Hooking your Reader by Kristi Bradley

Just as a fisherman needs a hook to catch fish, writers need hooks to catch and keep readers. To do this, start and end each chapter with something meant to keep the reader reading to reach THE END. There is no need to ask a literal question at the beginning or end, but leave the reader with questions so they are compelled to turn pages to find the answers.

This can be a challenge, but it’s not as hard as you might think. My favorite first line is also the last line and the first chapter in Stephen King’s Needful Things.

You’ve been here before.

There you have it, the need to turn the page to find out why you’ve been here before.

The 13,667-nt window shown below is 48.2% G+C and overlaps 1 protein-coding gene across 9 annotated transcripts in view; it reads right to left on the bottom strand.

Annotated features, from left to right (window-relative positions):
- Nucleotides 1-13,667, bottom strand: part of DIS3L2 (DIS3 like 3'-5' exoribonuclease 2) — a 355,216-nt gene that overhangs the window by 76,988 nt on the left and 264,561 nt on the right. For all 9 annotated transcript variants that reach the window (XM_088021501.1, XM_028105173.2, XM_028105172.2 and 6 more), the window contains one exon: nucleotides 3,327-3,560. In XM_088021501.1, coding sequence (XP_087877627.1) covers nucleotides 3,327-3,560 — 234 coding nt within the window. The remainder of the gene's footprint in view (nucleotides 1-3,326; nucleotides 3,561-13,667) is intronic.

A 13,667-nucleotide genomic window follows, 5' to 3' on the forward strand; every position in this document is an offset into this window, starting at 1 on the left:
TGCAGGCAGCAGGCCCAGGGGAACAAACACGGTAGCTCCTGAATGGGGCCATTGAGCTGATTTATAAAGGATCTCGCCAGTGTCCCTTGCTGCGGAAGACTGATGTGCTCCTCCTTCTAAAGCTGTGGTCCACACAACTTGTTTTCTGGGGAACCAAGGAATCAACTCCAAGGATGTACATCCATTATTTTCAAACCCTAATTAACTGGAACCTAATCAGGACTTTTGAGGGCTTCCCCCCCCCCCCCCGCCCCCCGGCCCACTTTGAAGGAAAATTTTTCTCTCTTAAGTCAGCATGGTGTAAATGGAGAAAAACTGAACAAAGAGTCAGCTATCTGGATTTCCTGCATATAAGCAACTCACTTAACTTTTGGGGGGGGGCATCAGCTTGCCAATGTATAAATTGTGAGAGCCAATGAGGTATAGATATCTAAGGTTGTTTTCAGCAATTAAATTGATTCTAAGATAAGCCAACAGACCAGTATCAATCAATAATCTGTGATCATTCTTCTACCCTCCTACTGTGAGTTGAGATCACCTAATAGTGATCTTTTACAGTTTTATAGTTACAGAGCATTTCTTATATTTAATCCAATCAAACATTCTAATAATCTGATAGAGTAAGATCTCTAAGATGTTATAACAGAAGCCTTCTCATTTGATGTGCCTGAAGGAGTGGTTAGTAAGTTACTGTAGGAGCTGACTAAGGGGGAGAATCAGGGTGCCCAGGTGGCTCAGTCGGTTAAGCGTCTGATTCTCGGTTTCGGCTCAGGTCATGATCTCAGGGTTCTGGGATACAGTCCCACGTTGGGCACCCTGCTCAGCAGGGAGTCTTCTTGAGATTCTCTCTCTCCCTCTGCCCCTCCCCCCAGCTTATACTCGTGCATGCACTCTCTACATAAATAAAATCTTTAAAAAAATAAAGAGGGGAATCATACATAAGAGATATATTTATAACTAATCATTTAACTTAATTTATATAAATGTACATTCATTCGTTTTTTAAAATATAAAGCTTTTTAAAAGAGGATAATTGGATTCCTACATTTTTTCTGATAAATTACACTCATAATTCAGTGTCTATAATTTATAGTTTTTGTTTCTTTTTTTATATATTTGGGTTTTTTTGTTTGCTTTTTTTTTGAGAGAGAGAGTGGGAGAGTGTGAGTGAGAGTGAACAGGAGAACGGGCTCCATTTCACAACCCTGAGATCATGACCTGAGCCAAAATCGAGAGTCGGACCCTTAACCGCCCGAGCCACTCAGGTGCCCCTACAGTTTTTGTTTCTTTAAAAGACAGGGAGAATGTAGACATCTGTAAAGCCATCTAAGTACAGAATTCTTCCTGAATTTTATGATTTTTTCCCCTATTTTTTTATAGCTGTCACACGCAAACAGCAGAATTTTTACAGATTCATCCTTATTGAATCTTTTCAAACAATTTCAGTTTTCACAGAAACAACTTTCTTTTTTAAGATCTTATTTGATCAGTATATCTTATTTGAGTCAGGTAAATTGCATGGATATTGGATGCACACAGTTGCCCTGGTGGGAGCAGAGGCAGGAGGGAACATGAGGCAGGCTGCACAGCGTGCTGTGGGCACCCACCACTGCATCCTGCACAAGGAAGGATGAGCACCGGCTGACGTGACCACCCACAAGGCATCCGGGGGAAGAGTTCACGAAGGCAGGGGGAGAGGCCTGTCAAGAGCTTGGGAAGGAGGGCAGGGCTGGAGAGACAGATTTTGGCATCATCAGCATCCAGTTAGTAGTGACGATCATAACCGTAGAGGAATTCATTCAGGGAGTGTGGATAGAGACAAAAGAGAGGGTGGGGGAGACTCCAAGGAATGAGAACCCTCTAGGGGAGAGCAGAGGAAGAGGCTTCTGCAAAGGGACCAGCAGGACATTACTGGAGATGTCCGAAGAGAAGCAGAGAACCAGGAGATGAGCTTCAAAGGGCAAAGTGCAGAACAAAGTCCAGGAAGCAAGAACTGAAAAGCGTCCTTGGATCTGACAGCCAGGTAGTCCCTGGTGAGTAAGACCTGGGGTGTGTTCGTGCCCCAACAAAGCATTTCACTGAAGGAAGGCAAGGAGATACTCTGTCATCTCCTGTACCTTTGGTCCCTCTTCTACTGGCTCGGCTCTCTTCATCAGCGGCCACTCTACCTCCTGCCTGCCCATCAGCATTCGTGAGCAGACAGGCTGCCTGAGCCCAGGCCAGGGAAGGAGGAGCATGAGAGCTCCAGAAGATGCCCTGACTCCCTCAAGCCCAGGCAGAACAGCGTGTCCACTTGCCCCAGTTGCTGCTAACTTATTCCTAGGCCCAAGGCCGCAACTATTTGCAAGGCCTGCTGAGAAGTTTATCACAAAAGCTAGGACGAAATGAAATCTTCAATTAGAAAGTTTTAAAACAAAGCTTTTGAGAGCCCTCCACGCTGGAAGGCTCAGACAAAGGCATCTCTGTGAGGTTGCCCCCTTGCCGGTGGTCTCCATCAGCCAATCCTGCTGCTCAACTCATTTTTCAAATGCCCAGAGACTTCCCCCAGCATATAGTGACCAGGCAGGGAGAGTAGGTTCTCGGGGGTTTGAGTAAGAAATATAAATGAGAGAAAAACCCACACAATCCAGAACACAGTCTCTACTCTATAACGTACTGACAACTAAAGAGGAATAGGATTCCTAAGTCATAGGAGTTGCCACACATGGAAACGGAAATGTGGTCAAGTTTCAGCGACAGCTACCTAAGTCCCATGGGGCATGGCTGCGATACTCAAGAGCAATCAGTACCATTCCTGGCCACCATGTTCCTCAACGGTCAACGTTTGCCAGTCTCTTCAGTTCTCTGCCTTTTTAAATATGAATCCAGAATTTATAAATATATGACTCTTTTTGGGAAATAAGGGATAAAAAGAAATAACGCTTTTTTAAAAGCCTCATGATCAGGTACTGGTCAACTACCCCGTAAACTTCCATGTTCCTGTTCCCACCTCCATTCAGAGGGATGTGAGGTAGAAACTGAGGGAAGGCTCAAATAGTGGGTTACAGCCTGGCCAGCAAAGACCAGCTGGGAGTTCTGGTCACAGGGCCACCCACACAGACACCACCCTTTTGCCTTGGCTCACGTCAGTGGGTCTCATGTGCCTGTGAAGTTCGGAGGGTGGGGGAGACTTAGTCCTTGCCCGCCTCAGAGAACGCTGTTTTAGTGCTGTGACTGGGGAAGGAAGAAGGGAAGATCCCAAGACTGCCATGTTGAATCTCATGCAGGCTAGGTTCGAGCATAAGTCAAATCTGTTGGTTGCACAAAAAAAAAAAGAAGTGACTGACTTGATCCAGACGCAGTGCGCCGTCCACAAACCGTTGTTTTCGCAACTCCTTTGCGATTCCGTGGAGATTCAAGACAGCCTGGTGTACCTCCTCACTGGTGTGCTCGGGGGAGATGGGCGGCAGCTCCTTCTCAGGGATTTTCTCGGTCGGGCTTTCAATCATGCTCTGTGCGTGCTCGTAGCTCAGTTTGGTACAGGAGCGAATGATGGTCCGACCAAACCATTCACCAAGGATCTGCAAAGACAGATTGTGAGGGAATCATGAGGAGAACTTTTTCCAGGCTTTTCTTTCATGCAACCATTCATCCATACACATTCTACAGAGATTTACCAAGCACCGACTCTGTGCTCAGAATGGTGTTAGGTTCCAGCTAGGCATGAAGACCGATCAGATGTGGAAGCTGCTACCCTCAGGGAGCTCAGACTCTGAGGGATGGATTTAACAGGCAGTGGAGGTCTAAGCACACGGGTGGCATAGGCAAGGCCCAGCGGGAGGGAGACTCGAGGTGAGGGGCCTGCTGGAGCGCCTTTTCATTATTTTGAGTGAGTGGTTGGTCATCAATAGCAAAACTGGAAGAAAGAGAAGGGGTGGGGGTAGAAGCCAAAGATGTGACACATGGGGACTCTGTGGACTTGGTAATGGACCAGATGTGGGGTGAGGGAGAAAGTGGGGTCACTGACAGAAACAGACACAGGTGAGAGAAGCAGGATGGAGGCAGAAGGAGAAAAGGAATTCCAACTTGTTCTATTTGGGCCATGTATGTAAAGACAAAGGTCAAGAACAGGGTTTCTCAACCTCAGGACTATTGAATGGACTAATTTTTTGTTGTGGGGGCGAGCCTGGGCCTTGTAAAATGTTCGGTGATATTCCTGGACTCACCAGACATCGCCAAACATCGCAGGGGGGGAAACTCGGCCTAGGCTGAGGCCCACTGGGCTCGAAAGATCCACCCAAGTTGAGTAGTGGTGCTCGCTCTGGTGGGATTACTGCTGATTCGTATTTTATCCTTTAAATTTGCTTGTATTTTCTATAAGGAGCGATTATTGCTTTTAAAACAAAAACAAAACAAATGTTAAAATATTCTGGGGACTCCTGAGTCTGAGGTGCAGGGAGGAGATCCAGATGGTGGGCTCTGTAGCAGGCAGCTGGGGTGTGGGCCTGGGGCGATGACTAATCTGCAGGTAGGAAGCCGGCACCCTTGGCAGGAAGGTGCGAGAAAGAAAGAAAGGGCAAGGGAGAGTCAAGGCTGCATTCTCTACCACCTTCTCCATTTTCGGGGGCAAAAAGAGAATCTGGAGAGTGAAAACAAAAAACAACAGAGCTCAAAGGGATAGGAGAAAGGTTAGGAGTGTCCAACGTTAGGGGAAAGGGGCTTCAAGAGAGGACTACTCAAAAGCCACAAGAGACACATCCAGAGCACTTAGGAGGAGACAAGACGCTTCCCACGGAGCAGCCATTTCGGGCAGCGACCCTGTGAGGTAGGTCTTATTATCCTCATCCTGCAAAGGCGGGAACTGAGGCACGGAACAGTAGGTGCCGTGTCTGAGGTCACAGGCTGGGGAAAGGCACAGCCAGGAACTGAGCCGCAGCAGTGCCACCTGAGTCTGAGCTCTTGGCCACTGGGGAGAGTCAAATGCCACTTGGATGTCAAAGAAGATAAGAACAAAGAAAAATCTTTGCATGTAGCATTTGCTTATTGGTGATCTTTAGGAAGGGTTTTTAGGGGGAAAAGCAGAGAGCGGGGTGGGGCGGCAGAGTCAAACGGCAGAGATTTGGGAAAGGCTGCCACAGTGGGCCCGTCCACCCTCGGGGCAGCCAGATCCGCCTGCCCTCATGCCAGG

Look, don’t stress yourself with this process. Write the story, then go back and work on your hooks. You might find they write themselves. Pay attention to best-selling authors and how they do this. You probably weren’t even aware of the author’s hook hooking you until you’d been hooked.

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